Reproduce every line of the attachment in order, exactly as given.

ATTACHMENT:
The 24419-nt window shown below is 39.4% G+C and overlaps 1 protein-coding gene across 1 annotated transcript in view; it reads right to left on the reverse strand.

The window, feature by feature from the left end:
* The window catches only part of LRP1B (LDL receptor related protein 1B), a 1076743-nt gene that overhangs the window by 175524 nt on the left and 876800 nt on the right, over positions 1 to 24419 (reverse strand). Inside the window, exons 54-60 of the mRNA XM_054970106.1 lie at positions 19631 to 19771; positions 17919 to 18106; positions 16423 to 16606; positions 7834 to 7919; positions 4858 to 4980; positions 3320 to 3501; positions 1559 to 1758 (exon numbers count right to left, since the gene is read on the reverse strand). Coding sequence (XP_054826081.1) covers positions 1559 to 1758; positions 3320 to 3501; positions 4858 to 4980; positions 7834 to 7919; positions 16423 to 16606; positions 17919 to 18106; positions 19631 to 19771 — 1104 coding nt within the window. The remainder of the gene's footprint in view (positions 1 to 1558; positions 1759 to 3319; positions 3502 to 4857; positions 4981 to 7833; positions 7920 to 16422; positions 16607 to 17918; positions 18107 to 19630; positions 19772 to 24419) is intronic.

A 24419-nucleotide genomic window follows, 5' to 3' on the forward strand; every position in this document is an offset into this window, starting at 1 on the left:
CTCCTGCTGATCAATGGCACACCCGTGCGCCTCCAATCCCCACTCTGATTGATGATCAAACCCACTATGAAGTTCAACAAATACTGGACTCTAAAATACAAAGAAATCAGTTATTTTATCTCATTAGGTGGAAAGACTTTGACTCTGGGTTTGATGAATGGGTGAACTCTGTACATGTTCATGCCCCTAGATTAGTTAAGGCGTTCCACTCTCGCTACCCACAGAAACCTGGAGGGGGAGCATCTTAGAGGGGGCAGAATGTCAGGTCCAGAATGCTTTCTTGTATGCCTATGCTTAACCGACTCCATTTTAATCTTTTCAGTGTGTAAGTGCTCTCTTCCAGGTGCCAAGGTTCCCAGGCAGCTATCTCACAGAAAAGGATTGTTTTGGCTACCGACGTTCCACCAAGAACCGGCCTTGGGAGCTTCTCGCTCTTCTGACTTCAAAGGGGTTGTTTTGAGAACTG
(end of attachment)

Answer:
The 24419-nt window shown below is 39.4% G+C and overlaps 1 protein-coding gene across 1 annotated transcript in view; it reads right to left on the reverse strand.

The window, feature by feature from the left end:
* The window catches only part of LRP1B (LDL receptor related protein 1B), a 1076743-nt gene that overhangs the window by 175524 nt on the left and 876800 nt on the right, over positions 1 to 24419 (reverse strand). Inside the window, exons 54-60 of the mRNA XM_054970106.1 lie at positions 19631 to 19771; positions 17919 to 18106; positions 16423 to 16606; positions 7834 to 7919; positions 4858 to 4980; positions 3320 to 3501; positions 1559 to 1758 (exon numbers count right to left, since the gene is read on the reverse strand). Coding sequence (XP_054826081.1) covers positions 1559 to 1758; positions 3320 to 3501; positions 4858 to 4980; positions 7834 to 7919; positions 16423 to 16606; positions 17919 to 18106; positions 19631 to 19771 — 1104 coding nt within the window. The remainder of the gene's footprint in view (positions 1 to 1558; positions 1759 to 3319; positions 3502 to 4857; positions 4981 to 7833; positions 7920 to 16422; positions 16607 to 17918; positions 18107 to 19630; positions 19772 to 24419) is intronic.

A 24419-nucleotide genomic window follows, 5' to 3' on the forward strand; every position in this document is an offset into this window, starting at 1 on the left:
CTCCTGCTGATCAATGGCACACCCGTGCGCCTCCAATCCCCACTCTGATTGATGATCAAACCCACTATGAAGTTCAACAAATACTGGACTCTAAAATACAAAGAAATCAGTTATTTTATCTCATTAGGTGGAAAGACTTTGACTCTGGGTTTGATGAATGGGTGAACTCTGTACATGTTCATGCCCCTAGATTAGTTAAGGCGTTCCACTCTCGCTACCCACAGAAACCTGGAGGGGGAGCATCTTAGAGGGGGCAGAATGTCAGGTCCAGAATGCTTTCTTGTATGCCTATGCTTAACCGACTCCATTTTAATCTTTTCAGTGTGTAAGTGCTCTCTTCCAGGTGCCAAGGTTCCCAGGCAGCTATCTCACAGAAAAGGATTGTTTTGGCTACCGACGTTCCACCAAGAACCGGCCTTGGGAGCTTCTCGCTCTTCTGACTTCAAAGGGGTTGTTTTGAGAACTG